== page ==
Browse

You are looking at 1 - 10 of 18 items for :

  • Archived Series x
  • Solomon Islands x
Clear All
Mr. Alejandro Izquierdo, Ward Brown, Mr. Brian Ames, and Shatayanan Devarajan

Abstract

Poverty is a multidimensional problem that goes beyond economics to include, among other things, social, political, and cultural issues (see Box 1). Therefore, solutions to poverty cannot be based exclusively on economic policies, but require a comprehensive set of well-coordinated measures. Indeed, this is the foundation for the rationale underlying comprehensive poverty reduction strategies.1 So why focus on macroeconomic issues? Because economic growth is the single most important factor influencing poverty, and macroeconomic stability is essential for high and sustainable rates of growth.2 Hence, macroeconomic stability should be a key component of any poverty reduction strategy.

Mr. Alejandro Izquierdo, Ward Brown, Mr. Brian Ames, and Shatayanan Devarajan

Abstract

Economic growth is the single most important factor influencing poverty. Numerous statistical studies have found a strong association between national per capita income and national poverty indicators, using both income and nonincome measures of poverty.5 One recent study consisting of 80 countries covering four decades found that, on average, the income of the bottom one-fifth of the population rose one-for-one with the overall growth of the economy as defined by per capita GDP (Dollar and Kraay, 2000). Moreover, the study found that the effect of growth on the income of the poor was on average no different in poor countries than in rich countries, that the poverty–growth relationship had not changed in recent years, and that policy-induced growth was as good for the poor as it was for the overall population. Another study that looked at 143 growth episodes also found that the “growth effect” dominated, with the “distribution effect” being important in only a minority of cases (White and Anderson, forthcoming). These studies, however, establish association, but not causation. In fact, the causality could well go the other way. In such cases, poverty reduction could in fact be necessary to implement stable macroeconomic policies or to achieve higher growth.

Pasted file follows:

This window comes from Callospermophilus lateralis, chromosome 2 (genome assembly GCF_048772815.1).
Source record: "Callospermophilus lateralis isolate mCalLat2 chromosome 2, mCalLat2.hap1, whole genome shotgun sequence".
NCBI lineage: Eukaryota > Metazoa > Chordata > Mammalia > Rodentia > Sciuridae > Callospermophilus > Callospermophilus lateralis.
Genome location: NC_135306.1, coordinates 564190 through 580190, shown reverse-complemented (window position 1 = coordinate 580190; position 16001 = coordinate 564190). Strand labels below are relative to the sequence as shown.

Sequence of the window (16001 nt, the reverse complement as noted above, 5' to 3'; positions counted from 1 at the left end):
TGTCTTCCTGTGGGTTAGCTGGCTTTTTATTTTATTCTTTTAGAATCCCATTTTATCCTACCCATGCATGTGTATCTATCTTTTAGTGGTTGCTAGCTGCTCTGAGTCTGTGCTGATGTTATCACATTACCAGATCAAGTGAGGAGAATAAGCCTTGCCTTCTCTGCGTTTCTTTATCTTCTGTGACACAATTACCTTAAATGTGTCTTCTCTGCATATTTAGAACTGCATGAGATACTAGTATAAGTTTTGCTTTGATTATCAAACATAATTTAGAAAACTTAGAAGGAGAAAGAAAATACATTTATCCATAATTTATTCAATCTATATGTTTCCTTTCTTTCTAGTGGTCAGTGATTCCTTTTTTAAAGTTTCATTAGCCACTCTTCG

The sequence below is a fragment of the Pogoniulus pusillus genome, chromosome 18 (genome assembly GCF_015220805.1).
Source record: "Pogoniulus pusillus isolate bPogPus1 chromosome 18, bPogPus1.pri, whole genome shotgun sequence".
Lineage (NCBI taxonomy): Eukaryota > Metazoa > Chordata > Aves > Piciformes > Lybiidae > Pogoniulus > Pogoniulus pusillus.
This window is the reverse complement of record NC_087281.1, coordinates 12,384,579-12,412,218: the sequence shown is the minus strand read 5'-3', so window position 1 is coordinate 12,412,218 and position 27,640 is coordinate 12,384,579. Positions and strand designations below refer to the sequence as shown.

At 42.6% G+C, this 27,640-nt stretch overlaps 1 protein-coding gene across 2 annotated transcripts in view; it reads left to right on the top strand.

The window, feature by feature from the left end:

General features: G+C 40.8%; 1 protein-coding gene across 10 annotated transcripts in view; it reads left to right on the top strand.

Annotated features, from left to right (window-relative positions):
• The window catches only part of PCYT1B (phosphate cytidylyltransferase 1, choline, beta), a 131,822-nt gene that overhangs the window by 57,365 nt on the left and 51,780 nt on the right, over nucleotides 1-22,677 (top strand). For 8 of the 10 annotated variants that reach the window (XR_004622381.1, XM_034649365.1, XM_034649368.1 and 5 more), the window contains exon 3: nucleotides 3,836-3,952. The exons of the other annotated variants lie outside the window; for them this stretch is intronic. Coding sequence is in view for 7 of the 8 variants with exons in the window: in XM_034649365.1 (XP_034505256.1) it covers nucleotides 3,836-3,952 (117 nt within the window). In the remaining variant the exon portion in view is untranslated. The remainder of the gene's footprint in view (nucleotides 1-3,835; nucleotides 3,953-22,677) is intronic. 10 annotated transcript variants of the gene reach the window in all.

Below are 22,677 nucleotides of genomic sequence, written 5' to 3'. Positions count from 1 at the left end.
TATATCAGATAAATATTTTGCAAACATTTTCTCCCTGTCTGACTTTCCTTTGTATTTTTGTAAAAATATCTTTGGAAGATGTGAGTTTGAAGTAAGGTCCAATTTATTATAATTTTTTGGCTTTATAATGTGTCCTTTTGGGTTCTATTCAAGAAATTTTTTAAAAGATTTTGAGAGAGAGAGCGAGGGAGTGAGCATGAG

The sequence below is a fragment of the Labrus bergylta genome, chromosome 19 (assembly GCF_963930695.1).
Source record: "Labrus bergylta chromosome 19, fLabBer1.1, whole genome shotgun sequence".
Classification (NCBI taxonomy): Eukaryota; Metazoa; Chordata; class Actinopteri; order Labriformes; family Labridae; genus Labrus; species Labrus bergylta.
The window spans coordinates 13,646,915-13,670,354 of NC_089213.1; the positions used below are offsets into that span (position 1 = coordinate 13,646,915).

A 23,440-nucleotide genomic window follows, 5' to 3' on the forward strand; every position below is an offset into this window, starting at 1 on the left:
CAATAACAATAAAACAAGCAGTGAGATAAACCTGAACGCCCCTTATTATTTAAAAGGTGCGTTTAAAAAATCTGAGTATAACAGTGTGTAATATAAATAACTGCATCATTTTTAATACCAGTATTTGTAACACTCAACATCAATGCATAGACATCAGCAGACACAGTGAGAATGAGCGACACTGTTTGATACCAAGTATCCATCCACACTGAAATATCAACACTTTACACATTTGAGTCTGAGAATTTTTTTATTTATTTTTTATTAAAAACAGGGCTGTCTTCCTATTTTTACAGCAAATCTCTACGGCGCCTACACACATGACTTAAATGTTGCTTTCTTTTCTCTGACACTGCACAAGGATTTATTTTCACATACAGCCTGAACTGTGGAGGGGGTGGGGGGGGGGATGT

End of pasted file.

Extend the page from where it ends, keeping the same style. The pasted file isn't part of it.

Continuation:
Mr. Alejandro Izquierdo, Ward Brown, Mr. Brian Ames, and Shatayanan Devarajan

Abstract

Broadly speaking, two considerations underlie macroeconomic policy recommendations. First, there needs to be an assessment of the appropriate policy stance to adopt in a given set of circumstances (i.e., should fiscal and/or monetary policy be tightened or loosened?). Second, there is the choice of specific macroeconomic policy instruments that would be beneficial for a country to adopt (e.g., the use of a nominal anchor, a value-added tax (VAT), etc.). In practice, these two considerations are closely linked. Adjusting a policy stance is often done via the adoption of a new instrument (or the modification of an existing one). More important, both considerations are essential to efforts to enhance an economy’s stability.

Mr. Alejandro Izquierdo, Ward Brown, Mr. Brian Ames, and Shatayanan Devarajan

Abstract

Since the emphasis of this pamphlet is on the role of macroeconomic policy in supporting a country’s poverty reduction strategy, the discussion of macroeconomic policies in this section focuses on countries that have broadly achieved macroeconomic stability. Recent data indicate that many developing countries are presently in a state of macroeconomic stability (see Tables 1–3 at the end of this pamphlet). When formulating a country’s poverty reduction strategy, policymakers will need to assess and determine what is the most appropriate combination of key macroeconomic targets that would preserve macroeconomic stability in their particular circumstance. Three key issues are discussed in this section: (1) how to finance poverty-reducing spending in a way that doesn’t endanger macroeconomic stability; (2) what specific policies can be adopted to improve macroeconomic performance; and (3) policies to protect the poor from domestic and external shocks.

Mr. Valerio Crispolti, Ms. Era Dabla-Norris, Mr. Jun I Kim, Ms. Kazuko Shirono, and Mr. George C. Tsibouris

Abstract